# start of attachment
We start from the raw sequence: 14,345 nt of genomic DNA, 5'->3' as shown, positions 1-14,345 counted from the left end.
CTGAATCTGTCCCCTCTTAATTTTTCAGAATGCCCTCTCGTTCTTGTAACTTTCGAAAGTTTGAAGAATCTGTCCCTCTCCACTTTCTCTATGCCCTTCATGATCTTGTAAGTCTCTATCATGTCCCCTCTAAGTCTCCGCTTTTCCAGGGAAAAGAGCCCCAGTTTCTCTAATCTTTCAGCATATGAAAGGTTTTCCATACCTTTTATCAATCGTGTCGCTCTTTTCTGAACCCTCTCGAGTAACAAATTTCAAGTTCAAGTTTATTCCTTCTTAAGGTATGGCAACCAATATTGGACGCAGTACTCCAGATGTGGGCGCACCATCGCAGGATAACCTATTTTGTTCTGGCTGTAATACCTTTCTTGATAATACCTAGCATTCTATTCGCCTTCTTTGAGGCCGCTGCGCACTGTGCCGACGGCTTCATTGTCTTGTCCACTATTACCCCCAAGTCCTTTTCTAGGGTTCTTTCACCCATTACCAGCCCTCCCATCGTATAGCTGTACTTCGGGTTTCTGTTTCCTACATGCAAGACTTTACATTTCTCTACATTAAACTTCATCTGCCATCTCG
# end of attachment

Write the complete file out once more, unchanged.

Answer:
We start from the raw sequence: 14,345 nt of genomic DNA, 5'->3' as shown, positions 1-14,345 counted from the left end.
CTGAATCTGTCCCCTCTTAATTTTTCAGAATGCCCTCTCGTTCTTGTAACTTTCGAAAGTTTGAAGAATCTGTCCCTCTCCACTTTCTCTATGCCCTTCATGATCTTGTAAGTCTCTATCATGTCCCCTCTAAGTCTCCGCTTTTCCAGGGAAAAGAGCCCCAGTTTCTCTAATCTTTCAGCATATGAAAGGTTTTCCATACCTTTTATCAATCGTGTCGCTCTTTTCTGAACCCTCTCGAGTAACAAATTTCAAGTTCAAGTTTATTCCTTCTTAAGGTATGGCAACCAATATTGGACGCAGTACTCCAGATGTGGGCGCACCATCGCAGGATAACCTATTTTGTTCTGGCTGTAATACCTTTCTTGATAATACCTAGCATTCTATTCGCCTTCTTTGAGGCCGCTGCGCACTGTGCCGACGGCTTCATTGTCTTGTCCACTATTACCCCCAAGTCCTTTTCTAGGGTTCTTTCACCCATTACCAGCCCTCCCATCGTATAGCTGTACTTCGGGTTTCTGTTTCCTACATGCAAGACTTTACATTTCTCTACATTAAACTTCATCTGCCATCTCG